Sarens team picks up pipe13 November 2018
Sarens used 11 mobile cranes to lift and place a 274m gas pipe in Merksem, Belgium.
In Merksem, Belgium, crews were recently hard at work completing the construction of a new tunnel for a gas pipeline below the existing Albert Canal.
The gas pipeline previously ran across a nearby bridge, but due to bridge reconstruction, that portion of the pipeline needed to be placed along an alternate route.
With the tunnel newly drilled, client Van den Berg/Besix tapped Sarens to install the 274m-long gas tube inside the shaft. This precision operation involved eleven cranes and careful execution by everyone on the ground.
Sarens deployed nine telescopic cranes ranging from 40t to 100t capacity, in addition to the client’s two existing cranes. Setting up the cranes took approximately an hour and fifteen minutes, and they remained at the site for one day.
To successfully execute the operation, the cranes worked together to simultaneously lift and hold up the pipe. They worked without visual contact, and were guided by the lifting supervisor. Bit by bit, the load was then inserted into the pipe shaft at a precise angle and pulled carefully through the tunnel via mechanisms on the other side of the Albert Canal.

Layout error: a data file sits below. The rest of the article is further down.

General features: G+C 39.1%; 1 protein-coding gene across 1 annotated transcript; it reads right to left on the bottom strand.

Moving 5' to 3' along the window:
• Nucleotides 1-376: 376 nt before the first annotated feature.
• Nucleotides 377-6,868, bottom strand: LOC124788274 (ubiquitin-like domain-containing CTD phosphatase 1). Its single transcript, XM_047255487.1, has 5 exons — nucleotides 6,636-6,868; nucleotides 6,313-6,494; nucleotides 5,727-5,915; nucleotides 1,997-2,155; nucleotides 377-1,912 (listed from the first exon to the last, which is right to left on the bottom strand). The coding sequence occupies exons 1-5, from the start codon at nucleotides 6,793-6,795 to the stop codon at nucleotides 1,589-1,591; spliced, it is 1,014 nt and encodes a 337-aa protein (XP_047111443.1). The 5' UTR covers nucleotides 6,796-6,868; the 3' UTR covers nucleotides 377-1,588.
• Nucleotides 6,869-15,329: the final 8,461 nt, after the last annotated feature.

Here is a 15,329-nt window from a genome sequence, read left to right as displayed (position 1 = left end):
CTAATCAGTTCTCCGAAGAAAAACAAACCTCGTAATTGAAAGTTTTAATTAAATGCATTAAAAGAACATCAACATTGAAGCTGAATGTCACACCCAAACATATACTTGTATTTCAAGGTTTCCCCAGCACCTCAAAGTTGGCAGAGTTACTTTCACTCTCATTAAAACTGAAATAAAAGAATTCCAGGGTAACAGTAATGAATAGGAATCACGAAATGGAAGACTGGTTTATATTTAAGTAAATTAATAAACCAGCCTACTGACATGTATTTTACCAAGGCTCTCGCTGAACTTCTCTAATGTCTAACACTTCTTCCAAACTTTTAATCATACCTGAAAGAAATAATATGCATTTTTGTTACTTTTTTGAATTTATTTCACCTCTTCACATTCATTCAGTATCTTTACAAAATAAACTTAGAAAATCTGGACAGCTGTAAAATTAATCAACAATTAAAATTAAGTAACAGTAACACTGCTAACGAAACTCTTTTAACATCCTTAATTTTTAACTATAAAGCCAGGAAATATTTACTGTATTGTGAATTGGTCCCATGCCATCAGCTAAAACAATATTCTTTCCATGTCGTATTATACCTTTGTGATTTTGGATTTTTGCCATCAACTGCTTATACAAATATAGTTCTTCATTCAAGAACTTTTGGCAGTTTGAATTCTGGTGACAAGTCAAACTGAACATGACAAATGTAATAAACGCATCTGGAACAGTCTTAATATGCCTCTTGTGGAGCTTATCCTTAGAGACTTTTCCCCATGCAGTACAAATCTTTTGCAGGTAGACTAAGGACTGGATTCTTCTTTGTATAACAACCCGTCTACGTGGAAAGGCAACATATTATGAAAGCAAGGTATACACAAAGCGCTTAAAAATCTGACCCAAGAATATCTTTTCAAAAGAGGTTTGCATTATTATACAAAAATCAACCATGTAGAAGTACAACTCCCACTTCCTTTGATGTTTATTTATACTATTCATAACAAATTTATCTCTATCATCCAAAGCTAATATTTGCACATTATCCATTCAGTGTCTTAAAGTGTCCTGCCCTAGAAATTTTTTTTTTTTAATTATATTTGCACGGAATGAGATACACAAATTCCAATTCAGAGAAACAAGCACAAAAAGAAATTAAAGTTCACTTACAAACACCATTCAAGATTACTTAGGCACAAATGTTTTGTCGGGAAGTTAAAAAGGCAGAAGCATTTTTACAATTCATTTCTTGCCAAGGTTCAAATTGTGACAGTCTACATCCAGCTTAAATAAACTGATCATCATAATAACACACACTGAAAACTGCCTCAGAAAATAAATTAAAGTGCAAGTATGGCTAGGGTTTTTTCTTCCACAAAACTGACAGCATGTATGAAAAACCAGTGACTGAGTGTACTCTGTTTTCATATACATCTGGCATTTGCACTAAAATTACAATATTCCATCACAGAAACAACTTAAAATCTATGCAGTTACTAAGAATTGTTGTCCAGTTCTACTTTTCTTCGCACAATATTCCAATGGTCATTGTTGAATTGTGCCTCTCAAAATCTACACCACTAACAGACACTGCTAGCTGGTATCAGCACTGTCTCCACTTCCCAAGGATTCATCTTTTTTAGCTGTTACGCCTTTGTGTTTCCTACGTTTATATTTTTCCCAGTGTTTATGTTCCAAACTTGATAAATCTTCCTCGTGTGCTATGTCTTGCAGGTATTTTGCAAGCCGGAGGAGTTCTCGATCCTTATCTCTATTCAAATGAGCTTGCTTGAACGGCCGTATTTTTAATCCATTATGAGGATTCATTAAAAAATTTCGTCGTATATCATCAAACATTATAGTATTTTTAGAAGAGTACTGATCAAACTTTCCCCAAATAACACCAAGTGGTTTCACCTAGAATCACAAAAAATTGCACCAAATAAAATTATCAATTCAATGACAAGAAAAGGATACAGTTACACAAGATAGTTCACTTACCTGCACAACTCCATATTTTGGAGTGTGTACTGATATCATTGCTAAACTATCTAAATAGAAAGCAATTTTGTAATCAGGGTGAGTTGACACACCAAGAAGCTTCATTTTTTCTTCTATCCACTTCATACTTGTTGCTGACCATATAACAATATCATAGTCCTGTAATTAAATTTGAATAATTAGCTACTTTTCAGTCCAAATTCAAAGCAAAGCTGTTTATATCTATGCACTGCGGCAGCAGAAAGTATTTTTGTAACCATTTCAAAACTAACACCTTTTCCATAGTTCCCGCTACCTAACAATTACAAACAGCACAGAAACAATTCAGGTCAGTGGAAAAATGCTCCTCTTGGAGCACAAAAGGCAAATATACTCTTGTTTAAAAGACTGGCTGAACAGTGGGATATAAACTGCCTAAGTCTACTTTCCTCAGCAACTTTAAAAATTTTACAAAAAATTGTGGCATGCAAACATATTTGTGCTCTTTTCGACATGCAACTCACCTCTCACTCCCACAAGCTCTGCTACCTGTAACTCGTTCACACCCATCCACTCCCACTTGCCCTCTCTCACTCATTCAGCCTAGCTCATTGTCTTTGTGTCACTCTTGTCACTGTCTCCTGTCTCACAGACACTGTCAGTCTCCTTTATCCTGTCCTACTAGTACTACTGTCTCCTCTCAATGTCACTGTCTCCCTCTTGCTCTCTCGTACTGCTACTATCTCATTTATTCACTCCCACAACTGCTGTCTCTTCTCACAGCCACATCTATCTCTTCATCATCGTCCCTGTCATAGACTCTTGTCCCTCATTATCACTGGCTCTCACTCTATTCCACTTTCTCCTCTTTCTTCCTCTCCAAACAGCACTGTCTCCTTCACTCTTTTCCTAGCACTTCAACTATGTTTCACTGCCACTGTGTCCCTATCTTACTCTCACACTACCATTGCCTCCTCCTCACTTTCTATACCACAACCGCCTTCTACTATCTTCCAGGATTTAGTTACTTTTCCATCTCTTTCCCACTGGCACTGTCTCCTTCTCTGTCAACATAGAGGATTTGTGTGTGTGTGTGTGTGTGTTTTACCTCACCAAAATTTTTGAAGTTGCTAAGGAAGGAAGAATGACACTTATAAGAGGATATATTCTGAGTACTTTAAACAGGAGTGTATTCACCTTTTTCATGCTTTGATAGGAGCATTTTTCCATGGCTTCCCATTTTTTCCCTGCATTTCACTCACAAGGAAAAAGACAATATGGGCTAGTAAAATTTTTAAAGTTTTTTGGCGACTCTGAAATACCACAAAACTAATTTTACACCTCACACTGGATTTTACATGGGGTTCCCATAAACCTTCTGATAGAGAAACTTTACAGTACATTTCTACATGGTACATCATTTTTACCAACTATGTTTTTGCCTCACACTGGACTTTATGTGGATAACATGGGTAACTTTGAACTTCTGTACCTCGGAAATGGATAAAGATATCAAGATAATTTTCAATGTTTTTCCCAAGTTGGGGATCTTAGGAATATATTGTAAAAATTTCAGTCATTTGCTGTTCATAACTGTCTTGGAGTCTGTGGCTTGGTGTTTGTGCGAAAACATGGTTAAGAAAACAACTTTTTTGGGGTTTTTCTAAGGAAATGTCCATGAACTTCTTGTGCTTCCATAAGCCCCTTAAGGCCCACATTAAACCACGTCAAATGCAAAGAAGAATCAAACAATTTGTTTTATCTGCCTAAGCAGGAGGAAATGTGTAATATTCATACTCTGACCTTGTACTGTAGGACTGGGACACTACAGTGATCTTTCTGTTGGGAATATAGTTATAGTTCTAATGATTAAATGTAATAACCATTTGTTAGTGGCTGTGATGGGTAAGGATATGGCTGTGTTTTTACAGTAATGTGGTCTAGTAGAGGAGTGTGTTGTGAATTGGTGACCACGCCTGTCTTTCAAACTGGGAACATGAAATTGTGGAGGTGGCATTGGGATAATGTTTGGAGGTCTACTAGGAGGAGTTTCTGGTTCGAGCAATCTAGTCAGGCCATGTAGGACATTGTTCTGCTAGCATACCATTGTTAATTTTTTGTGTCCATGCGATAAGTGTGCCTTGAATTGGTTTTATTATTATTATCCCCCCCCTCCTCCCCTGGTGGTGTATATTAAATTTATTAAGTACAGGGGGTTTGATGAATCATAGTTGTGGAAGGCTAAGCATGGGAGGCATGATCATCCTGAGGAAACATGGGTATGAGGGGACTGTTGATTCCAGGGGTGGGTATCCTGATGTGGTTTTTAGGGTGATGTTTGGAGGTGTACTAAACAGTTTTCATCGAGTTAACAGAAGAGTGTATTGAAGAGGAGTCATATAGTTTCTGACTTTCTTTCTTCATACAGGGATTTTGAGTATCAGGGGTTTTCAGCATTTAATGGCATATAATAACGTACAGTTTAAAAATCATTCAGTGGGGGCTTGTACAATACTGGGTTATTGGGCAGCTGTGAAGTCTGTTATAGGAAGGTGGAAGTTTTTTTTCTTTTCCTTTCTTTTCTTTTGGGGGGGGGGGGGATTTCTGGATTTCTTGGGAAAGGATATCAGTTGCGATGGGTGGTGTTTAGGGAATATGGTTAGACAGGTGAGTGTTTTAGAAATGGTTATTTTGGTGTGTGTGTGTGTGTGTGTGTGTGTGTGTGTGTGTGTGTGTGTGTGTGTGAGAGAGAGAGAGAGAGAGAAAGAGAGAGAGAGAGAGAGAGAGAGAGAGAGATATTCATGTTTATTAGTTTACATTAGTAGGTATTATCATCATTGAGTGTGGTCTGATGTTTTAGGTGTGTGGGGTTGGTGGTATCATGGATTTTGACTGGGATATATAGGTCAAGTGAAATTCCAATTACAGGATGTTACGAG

Two challenges that the 11-member team faced were limited visibility and confined working conditions. For example, in normal conditions with more available space, smaller cranes could have been used and positioned right next to the tube.
“We are very satisfied with the cooperation,” says Maarten Pombreu, business line manager, horizontal directional drilling at Besix. “The result is very good.”
Another oil and gas related project that Sarens performed in this year, was the load-out, weighing, and jacking of an oil platform module at a quay in Stord, Norway. The module is destined for the Johan Sverdrup Oil Field in the North Sea, off the coast of Norway. It will be sailed to the field in early 2019, where it will house more than 200 workers.
For the load-out operation, Sarens transported the 110x61x26- metre module from the fabrication hall to the barge, a distance of approximately 200m. For this, the crew used: 432 axles Kamag K24ST, 22 power packs, 18 ballast pumps, 24 driving ramps and 700t of support steel.
Sarens operators then used thirty-two 500t weighing cells to determine the LCLL module’s exact weight, which totaled 12,200t.
Next, they jacked the module approximately 13m above the barge deck so the grillage could be installed. For this, they used four towers of CS 5000 jacking systems.
Most of the Sarens equipment was mobilized from headquarters by ship, while the rest arrived by truck. It took 20 days to complete the rigging, as the complex surface under the module required a lot of cribbing on the trailers.